Mary Alice Pizana, HR manager for Herrman and Herrman PLLC, noted that their re-entry plan includes reducing team sizes and having directional signs in high-traffic areas to reduce person-to-person contact. 

By creating an internal poll or questionnaire to determine comfort levels, concerns, and how their life has changed (especially for parents), employees can help create a successful re-entry plan, said Jenna Carlson, HR director for Music Grotto.

Is a Career in Industrial-Organizational Psychology Right for Me?

If you have an interest in subjects like behavioral science, management, psychology, engineering, product design, and statistics, pursuing a career in industrial-organizational psychology may be right for you. 

By pursuing a degree in I/O psychology, students can further develop a skill set needed to excel in the field. The skills needed to be successful as an I/O psychologist include:

  • Adaptability: I/O psychologists should have a firm grasp on time management, enjoy new challenges and ever-changing environments, and work with a wide range of personalities. Most I/O psychologists are contractors, so they will have to adapt to frequent moves and juggling workflow between jobs at multiple organizations.
  • Critical thinking: To improve the workplace, I/O psychologists should be innovative, have strong analytical abilities, and have a knack for fostering creativity in order to successfully implement new systems and training.
  • Data analysis: An I/O psychologist will analyze data to determine how organizations can best use this information to improve workplace satisfaction, employee retention, and implement effective training measures.
  • Emotional intelligence: Working with diverse groups requires I/O psychologists to be able to adapt to different personalities and styles of learning. The ability to balance empathy and understanding while maintaining professional boundaries with vulnerable employees is critical.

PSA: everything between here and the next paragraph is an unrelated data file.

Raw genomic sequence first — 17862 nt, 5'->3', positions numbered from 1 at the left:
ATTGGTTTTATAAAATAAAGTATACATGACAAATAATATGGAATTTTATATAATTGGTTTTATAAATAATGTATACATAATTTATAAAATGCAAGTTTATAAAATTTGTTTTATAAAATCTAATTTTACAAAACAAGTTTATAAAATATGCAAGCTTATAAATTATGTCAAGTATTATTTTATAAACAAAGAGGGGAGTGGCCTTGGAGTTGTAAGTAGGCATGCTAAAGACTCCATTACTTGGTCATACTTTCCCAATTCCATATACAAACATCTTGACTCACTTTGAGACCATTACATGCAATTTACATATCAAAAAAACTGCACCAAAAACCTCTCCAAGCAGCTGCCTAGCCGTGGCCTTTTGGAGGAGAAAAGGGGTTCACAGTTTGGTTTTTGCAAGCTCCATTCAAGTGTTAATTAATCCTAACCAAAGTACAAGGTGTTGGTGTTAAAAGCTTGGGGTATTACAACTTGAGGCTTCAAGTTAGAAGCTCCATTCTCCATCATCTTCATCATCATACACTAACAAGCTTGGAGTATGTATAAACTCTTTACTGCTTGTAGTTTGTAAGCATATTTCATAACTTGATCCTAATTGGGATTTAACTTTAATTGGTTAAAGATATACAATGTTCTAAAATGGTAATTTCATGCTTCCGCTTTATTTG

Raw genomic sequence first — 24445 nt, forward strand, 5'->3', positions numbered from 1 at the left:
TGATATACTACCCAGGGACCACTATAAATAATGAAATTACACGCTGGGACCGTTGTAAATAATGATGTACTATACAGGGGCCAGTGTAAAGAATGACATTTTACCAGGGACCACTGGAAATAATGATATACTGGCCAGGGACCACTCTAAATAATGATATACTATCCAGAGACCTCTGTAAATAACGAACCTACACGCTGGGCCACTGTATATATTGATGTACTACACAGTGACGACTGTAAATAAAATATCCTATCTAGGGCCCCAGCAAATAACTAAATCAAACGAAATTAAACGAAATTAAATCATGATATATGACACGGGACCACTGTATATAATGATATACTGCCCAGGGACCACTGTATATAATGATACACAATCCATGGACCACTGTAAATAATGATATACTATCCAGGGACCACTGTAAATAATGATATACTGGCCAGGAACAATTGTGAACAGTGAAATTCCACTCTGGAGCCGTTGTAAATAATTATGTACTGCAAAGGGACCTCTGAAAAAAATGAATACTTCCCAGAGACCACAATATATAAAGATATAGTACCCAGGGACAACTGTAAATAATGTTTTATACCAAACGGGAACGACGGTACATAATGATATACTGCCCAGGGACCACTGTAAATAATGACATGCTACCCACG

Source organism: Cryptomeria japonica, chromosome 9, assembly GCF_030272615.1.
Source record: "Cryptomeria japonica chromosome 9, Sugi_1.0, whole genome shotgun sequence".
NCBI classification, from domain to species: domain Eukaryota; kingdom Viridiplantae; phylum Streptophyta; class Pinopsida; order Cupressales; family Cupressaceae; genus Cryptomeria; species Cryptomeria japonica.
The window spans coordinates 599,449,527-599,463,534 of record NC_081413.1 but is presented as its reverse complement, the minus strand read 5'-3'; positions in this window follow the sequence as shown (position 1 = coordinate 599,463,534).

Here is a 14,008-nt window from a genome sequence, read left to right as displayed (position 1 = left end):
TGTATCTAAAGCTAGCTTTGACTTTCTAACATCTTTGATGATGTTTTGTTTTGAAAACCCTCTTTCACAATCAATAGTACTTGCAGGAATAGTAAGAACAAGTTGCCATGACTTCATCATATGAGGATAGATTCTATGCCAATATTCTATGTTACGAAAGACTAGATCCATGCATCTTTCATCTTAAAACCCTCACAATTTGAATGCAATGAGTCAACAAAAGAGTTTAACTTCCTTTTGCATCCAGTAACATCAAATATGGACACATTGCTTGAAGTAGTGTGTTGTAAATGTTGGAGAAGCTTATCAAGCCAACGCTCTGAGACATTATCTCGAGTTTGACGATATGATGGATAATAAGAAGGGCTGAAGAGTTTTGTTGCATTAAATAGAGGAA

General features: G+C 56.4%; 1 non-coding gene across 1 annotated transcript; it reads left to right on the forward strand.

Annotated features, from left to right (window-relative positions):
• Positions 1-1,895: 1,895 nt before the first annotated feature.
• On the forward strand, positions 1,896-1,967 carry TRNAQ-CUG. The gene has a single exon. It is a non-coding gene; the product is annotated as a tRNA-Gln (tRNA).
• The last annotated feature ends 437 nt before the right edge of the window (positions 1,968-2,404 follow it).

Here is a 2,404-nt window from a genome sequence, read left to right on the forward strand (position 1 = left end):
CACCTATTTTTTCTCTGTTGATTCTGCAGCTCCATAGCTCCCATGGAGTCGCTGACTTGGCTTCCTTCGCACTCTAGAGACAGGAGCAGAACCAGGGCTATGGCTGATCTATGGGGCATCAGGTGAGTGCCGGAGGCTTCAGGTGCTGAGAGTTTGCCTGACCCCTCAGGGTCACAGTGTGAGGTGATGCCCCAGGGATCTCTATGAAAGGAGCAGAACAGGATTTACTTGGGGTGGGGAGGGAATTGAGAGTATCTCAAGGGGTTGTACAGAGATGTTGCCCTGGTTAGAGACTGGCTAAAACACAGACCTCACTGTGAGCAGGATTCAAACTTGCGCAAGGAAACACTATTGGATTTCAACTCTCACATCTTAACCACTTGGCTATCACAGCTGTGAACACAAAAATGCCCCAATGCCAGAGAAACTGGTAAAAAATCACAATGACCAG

• Tech savvy: The ability to learn quickly and adapt to new technology is essential in this role. I/O psychologists must be able to use various client organizational systems while working virtually, including successfully tracking data and implementing programs. 


Preparing for a post-pandemic workplace is unfamiliar territory for everyone, including I/O psychologists. Most businesses and organizations will need unique solutions tailored to their needs rather than catch-all plans for employee re-entry. In order to successfully navigate this new landscape, it is very important that I/O psychologists and businesses work to support employees to the best of their abilities while ensuring the safest workplace possible. 

In order for re-entry to be successful, employees must feel that their voices have been heard and see the measures put into place to facilitate the transition. Otherwise, the return to life in an office is not going to be nearly as simple — or as successful — as it could be.

Mandy Sleight picture

Mandy Sleight


Mandi Sleight is a contributing writer who covers higher education, online graduate programs, college planning, and more for Grad School Hub. Her writing has also appeared in Kiplinger, MoneyGeek, and The Simple Dollar.